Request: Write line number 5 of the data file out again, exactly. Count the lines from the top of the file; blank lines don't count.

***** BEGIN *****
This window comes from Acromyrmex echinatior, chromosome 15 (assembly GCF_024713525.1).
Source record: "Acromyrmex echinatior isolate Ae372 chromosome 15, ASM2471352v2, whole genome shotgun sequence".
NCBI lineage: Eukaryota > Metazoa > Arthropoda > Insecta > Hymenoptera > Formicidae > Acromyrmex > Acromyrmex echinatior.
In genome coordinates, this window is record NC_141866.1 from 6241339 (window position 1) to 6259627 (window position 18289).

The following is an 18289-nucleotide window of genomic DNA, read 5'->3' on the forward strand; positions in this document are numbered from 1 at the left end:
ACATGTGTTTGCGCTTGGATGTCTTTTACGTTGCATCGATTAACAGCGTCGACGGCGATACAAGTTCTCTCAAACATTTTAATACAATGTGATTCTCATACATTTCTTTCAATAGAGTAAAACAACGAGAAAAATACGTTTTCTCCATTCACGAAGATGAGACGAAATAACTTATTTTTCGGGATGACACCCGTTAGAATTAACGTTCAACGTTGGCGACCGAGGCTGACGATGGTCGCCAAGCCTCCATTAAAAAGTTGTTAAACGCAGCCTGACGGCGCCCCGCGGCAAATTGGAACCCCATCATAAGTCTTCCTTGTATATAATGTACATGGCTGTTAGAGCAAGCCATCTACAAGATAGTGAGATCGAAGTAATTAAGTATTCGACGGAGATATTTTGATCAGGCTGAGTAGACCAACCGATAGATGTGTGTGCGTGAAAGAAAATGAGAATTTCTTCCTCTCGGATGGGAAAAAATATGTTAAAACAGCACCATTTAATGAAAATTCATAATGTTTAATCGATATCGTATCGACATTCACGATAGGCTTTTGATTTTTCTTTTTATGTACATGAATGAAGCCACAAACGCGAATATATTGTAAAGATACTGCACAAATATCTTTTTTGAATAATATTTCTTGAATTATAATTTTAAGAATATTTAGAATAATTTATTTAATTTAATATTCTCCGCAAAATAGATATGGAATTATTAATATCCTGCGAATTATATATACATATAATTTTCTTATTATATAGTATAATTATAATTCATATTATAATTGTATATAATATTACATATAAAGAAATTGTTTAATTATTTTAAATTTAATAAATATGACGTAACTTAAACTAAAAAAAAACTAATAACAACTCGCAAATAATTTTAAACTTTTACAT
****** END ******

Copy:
The following is an 18289-nucleotide window of genomic DNA, read 5'->3' on the forward strand; positions in this document are numbered from 1 at the left end: